The University of California will soon be considering a governance change that’s as overdue as it is depressing — changing the formal title of students’ payments from “fees” to “tuition.”

For most of the history of the University UC was free or nearly so. The system was created in 1868, but as late as 1956 the student fee stood at less than $100 a year. The state was committed to the principle that, as the university’s 1960 Master Plan had put it, UC would always be “tuition free to all residents of the state,” with teaching expenses absorbed by the taxpayer and fees representing “charges to the students for services not directly related to instruction, such as health, counseling … placement services, housing, recreation, and the like.”

Fees rose to $600 a year by the mid-seventies, and spiked again in the early eighties, but the increases were modest compared to what would come later. (The 1956 fee had amounted to $656 in today’s dollars, while the the 1990 fee was worth $2362 in present-day money.)

Costs to students rose throughout this period — more some years than others — but the premise of public higher education in California remained the same. Students would be asked to contribute to the costs of their education, but the bulk of the price of their instruction — their tuition — would be paid for by the state.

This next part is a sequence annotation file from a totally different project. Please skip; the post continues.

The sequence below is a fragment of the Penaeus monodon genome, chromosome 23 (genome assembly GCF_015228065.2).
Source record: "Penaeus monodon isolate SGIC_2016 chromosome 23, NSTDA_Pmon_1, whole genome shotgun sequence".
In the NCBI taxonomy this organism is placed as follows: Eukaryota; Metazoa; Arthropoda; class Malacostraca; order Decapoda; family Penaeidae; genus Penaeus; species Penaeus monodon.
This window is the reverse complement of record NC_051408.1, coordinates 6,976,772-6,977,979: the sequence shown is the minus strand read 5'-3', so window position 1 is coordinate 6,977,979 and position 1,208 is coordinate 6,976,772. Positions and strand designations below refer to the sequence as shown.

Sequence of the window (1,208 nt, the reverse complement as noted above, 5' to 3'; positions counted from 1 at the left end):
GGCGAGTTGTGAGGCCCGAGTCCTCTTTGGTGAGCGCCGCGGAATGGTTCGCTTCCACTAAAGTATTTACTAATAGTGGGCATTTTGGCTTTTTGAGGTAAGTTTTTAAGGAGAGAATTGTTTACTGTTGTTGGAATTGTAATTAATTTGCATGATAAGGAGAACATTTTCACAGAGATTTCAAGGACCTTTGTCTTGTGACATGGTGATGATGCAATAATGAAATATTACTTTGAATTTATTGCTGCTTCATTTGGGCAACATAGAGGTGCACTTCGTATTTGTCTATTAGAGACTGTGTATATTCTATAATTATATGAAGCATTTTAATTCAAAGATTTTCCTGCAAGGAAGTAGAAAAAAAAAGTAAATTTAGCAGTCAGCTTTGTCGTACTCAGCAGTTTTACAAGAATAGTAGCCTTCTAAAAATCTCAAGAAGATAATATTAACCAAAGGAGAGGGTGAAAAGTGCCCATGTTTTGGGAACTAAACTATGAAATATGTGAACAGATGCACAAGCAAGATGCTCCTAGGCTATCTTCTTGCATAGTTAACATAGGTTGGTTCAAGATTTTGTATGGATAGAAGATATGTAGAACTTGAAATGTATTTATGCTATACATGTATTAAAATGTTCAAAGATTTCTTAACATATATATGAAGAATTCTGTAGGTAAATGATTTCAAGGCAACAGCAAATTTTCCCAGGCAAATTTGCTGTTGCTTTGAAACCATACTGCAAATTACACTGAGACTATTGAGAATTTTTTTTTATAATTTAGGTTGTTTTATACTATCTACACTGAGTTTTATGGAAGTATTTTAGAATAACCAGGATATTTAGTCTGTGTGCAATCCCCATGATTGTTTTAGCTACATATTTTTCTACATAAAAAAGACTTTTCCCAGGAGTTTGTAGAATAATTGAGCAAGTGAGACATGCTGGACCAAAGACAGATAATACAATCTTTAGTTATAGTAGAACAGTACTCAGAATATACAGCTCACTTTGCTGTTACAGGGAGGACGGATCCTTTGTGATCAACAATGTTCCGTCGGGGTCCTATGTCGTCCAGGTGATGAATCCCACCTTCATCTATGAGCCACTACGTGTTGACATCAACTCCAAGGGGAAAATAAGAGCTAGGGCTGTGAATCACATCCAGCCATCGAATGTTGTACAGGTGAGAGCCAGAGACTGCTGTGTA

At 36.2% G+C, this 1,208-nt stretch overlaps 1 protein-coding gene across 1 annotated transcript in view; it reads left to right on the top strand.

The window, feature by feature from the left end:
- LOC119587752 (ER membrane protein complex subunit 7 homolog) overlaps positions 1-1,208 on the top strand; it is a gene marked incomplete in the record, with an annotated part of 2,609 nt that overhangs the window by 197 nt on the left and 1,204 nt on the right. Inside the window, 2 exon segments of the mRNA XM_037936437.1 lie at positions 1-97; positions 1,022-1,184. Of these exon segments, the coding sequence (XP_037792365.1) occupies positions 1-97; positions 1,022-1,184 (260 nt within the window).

Today, that premise — that promise — no longer exists. Since 1990, per-student state funding for the University of California has fallen by two thirds in constant dollars. (I’ll say that again: For every 2010 dollar that California spent on a UC student twenty years ago, it now spends just thirty-three cents.)

And as state support for higher ed has fallen, UC “fees” have exploded. They now stand at more than $10,000 a year, well above the national average for public colleges, and they could rise by as much as 20% this fall.

As early as 1970, State Senator Al Rodda wrote that it was “no longer possible … to argue that we have not adopted the tuition principle in California.” But by calling tuition “fees,” the university has continued to make just that argument.

Sometime in the next few weeks it will stop.